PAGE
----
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Everyone in Hong Kong is Celebrating the Triumph of Rule of Law In the Snowden Case – But Is This Really a Celebration of Law, or Politics under the Cult of Rule of Law?

July 1st, 2013 4 comments

extradition cartoonFor the last week or so, Hong Kong has been (very publicly) celebrating the “rule of law” that it claims it has exhibited in letting Snowden leave the country despite strong U.S. pressure to arrest and extradite him.  The Hong Kong government made this official statement after Snowden left Hong Kong.

The US Government earlier on made a request to the HKSAR Government for the issue of a provisional warrant of arrest against Mr Snowden. Since the documents provided by the US Government did not fully comply with the legal requirements under Hong Kong law, the HKSAR Government has requested the US Government to provide additional information so that the Department of Justice could consider whether the US Government’s request can meet the relevant legal conditions. As the HKSAR Government has yet to have sufficient information to process the request for provisional warrant of arrest, there is no legal basis to restrict Mr Snowden from leaving Hong Kong.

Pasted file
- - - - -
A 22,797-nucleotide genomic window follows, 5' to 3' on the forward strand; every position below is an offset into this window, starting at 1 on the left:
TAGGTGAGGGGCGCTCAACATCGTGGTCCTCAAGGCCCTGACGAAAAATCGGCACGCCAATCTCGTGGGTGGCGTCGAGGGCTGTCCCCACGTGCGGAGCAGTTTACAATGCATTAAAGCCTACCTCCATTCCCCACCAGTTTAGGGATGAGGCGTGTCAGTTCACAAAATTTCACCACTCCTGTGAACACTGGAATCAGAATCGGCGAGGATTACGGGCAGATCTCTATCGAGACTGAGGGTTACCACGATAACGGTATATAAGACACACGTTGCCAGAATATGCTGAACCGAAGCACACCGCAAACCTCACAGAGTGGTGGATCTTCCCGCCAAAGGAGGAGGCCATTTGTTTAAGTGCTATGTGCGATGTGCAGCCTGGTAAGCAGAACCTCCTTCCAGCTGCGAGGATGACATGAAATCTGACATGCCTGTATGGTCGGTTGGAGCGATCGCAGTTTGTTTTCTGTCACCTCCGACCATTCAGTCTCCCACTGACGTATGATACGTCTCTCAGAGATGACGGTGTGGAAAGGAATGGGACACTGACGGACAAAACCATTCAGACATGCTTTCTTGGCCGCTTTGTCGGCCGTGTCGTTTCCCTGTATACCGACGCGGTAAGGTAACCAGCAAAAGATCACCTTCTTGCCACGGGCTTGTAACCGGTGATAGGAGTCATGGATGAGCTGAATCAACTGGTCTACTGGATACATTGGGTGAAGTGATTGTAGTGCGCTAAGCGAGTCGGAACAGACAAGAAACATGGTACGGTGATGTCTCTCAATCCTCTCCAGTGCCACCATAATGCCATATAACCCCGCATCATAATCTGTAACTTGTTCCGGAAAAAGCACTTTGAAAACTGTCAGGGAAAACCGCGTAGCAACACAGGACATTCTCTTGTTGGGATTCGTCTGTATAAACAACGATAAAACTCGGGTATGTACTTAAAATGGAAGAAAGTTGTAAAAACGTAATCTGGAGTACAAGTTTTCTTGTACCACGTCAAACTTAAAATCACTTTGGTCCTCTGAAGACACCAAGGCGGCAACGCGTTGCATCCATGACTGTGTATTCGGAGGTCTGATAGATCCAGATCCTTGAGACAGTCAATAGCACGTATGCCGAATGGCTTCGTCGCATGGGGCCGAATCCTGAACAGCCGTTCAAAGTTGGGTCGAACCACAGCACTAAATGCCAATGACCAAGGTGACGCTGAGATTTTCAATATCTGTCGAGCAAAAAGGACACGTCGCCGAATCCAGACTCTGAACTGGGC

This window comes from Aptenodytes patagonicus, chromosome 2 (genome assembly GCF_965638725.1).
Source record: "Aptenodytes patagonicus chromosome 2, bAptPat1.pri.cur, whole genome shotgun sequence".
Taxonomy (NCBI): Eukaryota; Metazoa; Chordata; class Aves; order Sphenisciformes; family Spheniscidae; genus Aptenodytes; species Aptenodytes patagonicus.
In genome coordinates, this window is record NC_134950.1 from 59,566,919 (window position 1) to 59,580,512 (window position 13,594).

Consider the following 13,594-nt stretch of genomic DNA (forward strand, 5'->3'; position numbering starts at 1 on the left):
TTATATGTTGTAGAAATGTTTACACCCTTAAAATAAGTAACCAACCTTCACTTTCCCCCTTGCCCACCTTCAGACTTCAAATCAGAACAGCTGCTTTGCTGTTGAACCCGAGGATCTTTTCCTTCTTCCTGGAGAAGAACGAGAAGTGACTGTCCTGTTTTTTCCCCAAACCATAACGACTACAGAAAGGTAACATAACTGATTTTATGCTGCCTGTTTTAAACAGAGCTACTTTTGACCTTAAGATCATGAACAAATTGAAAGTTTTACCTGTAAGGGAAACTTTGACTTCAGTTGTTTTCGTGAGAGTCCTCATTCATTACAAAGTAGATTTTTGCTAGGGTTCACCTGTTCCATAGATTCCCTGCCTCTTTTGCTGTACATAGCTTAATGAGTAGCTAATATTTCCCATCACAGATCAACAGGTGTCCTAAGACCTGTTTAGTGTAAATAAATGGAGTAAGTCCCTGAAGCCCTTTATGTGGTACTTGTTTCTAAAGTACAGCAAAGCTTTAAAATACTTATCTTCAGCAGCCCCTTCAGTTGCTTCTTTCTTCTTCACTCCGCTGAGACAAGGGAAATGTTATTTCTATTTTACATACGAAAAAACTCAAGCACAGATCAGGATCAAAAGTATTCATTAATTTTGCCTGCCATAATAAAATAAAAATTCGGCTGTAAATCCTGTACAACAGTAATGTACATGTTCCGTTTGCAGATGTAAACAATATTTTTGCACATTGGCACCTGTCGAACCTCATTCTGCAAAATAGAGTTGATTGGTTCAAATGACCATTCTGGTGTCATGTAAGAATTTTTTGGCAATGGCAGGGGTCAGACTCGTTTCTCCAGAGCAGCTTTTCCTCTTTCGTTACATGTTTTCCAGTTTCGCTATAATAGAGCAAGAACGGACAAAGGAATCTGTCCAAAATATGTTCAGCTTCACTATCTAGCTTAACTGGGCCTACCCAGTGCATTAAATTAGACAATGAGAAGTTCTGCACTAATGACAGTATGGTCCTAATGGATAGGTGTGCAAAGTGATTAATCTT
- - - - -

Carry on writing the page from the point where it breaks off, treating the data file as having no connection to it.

Hong Kong Chief Executive Leung Chun-ying later cited the government’s action as “a good example to illustrate the rule of law and the procedural justice that we uphold.”  The people of Hong Kong for the most part do back Leung’s sentiments.  Even those who suspects illicit political motives seem to concede that Hong Kong did right following its laws, protocols and procedures.

While I am proud of Hong Kong in standing up to U.S. in the Snowden affairs, I urge caution that this is a triumph for rule of law. Rule of law connotates an absence of arbitrariness, an objectivity that is devoid of human whim and of politics.  But if the public thinks the Snowden case resulted from an objective, fair and impartial application of rules, I urge them to think twice. Read more…